rotated on the clavicle 1n the act of elevating the arm above the head. The muscles which cause these movements are inserted into the bones of the shoulder girdle; the trapezius into the clavicle, acromion, and spine of the scapula; the rhomboid, levator anguli scapulzn, and serratus magnus into the vertebral border of the scapula; the pectoralis minor into the coracoid; and the subclavius into the clavicle. Elevation of the entire shoulder, as in shrugging the shoulders, is due to the contraction of the trapezius, levator scapulze, and rhomboideus ; depression partly to the weight of the limb and partly to the action of the subclavius and pectoralis minor; movement forward to the serratus and pectoralis; and backward to the trapezius and rhomboid. In rotation of the scapula on the clavicle, the inferior angle of the scapula is drawn forward by the serratus and lower fibres of trapezius, and backward by the levator scapulae, rhomboid, and lesser pectoral.

The Shoulder Joint is a ball-and-socket joint, thebal] _Sh0ull>r being the head of the humerus, the socket the glenoid fossa 1°11"

of the scapula. A large capsular ligament, which is pierced by the long tendon of the biceps muscle, and lined by a synovial membrane, encloses the articular ends of the two bones, and is so loose as to permit a range of movement greater than takes place in any other joint in the body. The muscles which cause these movements are inserted into the humerus; the supra-spinatus, infraspinatus, and teres minor into the great tuberosity; the sub-scapularis into the small tuberosity; the lstissimus dorsi and teres major into the bottom of the bicipital groove; the pectoralis major into its anterior border; the coraco-brachialis into the inner aspect, and the deltoid, which forms the fleshy prominence of the shoulder, into the outer aspect of the shaft. Abduction and elevation or extension of the arm outwards at the shoulder jointare due to the supra-spinatus and deltoid; adduction or depression, to the coraco-brachialis, latissimus, and terea major, assisted by the weight of the limb; movement forwards and elevation, to the anterior fibres of the deltoid, pectoralis, and subscapularis; backward movement to the latissimus and teres ; rotation outwards to the infra-spinatus and teres minor; rotation inwards to the subscapularis, pectoralis, latissimus, and teres. A combination of abduc tion, movement forwards, adduction, and movement backwards, produces the movement of circumduction. Certain movements of the upper limb, however, take place not only at the shoulder joint, but between the two bones of the shoulder girdle; for in elevating the arm, whilst the sup!“spinatus and deltoid initiate the movement at the shoulder joint, the farther elevation, as in raising the arm above the head, takes place by the trapezius and serratus, which rotate the scapula and draw its inferior angle forward. Th0 free range of movement of the human shoulder is one of its most striking characters, so that the arm can be moved in every direction through space, and its efiiciency as an instrument of prehension is thus greatly increased. The movement of abduction, or extension, which elevates the arm in line with the axis of the scapula, is characteristically human’ and a distinct Flo. '.'2.-Ontllne sketch of hnmll m1‘ articular area is provided on meme The mlmzll'tgmsfirof‘m the head of the humerus for xiii-tailors; 8mm.)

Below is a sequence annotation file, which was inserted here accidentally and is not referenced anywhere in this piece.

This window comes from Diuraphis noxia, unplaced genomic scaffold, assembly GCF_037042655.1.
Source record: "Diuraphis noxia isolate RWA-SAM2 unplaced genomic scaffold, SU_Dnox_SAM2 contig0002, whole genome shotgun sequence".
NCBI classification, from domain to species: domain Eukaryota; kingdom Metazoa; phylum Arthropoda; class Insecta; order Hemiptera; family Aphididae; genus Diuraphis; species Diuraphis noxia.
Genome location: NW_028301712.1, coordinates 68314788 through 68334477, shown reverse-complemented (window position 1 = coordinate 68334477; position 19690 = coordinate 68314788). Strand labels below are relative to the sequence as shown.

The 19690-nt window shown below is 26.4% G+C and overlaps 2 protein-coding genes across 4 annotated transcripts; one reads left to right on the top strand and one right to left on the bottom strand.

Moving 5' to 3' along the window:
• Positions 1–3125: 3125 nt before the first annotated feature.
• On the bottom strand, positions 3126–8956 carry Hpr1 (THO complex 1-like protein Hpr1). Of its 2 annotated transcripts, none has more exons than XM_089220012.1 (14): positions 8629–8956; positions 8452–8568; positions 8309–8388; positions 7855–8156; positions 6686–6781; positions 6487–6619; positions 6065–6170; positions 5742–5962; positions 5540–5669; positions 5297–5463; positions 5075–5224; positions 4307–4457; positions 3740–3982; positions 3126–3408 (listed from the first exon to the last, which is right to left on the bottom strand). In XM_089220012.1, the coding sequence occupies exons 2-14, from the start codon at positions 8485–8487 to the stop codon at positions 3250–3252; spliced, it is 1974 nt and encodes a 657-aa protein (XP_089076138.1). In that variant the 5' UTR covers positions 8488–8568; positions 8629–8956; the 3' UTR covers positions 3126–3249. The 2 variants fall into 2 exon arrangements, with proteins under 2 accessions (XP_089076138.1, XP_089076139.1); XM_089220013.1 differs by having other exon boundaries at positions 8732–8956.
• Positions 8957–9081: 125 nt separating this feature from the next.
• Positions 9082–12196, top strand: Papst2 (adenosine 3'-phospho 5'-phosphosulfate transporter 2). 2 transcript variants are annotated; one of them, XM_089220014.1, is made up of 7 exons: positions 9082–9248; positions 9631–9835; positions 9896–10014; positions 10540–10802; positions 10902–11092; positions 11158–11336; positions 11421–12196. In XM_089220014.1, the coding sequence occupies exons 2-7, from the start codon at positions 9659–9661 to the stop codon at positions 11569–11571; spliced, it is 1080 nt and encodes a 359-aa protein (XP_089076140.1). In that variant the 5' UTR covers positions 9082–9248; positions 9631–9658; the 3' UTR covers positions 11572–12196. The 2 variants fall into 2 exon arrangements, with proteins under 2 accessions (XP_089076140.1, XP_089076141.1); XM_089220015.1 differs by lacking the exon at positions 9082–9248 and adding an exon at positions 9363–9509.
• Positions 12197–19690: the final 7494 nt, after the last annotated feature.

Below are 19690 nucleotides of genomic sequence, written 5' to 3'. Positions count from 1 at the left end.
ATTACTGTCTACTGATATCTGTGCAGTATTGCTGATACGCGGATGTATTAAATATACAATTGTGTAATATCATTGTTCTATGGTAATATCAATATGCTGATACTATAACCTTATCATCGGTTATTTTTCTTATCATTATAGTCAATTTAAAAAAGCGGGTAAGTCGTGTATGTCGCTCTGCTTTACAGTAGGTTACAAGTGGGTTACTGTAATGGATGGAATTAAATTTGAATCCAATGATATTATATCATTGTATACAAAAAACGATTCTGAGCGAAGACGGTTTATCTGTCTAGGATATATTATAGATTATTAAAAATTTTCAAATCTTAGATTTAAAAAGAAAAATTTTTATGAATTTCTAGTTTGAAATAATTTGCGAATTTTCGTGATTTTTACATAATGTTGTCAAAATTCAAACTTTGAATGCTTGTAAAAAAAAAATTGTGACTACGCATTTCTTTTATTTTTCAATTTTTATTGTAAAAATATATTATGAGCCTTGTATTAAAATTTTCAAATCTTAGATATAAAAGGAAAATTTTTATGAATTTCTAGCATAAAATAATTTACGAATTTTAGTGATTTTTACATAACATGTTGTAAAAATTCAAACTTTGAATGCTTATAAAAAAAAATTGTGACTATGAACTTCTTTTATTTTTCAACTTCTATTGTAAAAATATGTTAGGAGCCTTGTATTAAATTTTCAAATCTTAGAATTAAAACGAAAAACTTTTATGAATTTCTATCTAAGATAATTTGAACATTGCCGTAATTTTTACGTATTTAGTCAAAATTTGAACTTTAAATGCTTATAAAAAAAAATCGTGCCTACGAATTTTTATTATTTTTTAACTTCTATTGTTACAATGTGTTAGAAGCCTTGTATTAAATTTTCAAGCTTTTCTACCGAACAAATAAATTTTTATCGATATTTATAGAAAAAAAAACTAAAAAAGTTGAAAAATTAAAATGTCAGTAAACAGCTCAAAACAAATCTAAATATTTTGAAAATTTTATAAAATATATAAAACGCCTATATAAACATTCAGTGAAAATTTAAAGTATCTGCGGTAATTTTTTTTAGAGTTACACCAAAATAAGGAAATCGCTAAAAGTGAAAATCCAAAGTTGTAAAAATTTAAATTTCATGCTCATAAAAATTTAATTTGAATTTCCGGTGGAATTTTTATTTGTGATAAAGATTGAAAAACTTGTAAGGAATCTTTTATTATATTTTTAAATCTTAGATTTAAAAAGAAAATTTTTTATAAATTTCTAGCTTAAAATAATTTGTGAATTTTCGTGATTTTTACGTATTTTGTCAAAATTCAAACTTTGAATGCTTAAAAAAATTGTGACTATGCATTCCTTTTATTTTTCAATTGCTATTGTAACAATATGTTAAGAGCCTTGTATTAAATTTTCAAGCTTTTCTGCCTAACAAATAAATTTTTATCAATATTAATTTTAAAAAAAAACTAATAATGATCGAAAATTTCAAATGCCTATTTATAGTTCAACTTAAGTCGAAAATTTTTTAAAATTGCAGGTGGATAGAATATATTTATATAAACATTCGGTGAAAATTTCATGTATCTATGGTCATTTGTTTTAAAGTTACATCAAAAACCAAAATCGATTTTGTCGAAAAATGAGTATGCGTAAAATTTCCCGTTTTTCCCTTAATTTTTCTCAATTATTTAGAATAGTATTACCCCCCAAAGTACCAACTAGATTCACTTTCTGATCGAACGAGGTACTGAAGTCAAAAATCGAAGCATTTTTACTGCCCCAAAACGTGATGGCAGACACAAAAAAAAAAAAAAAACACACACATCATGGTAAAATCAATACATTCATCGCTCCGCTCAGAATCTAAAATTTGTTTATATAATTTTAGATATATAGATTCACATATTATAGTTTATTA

this movement.

The Elbow Joint is the articulation between the human?’ radius, and ulna: the great sigmoid cavity of the "1m 1‘; adapted to the trochlea of the humerus, and the “up 0 the radius to the capitellum. The joint is enclosed by a

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Elbow.

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capsular ligament lined by a synovial membrane, which is subdivided into anterior, posterior, internal, and external bands of fibres. Flexion and extension are the two movements of the joint, and the range of movement is limited by the locking at the end of fiexion of the coronoid process into the coronoid fossa of the humerus, and at the end of extension of the olecranon process into the olecranoid fossa. The elbow joint is a hinge with screwed surfaces ; the path described by the hand and fore-arm is a spiral, so that during flexion they are thrown forwards and inwards. The muscles which cause the movements are inserted into the bones of the fore-arm. The fiexors are the brachialis anticus, inserted into the coronoid of the ulna; the biceps, which forms the fleshy mass on the front of the upper arm, into the tuberosity of the radius ; the supinator longus into the styloid process of the radius. The only extensor is the triceps-anconeus, which forms the fleshy mass on the back of the upper arm, and is inserted into the olecranon.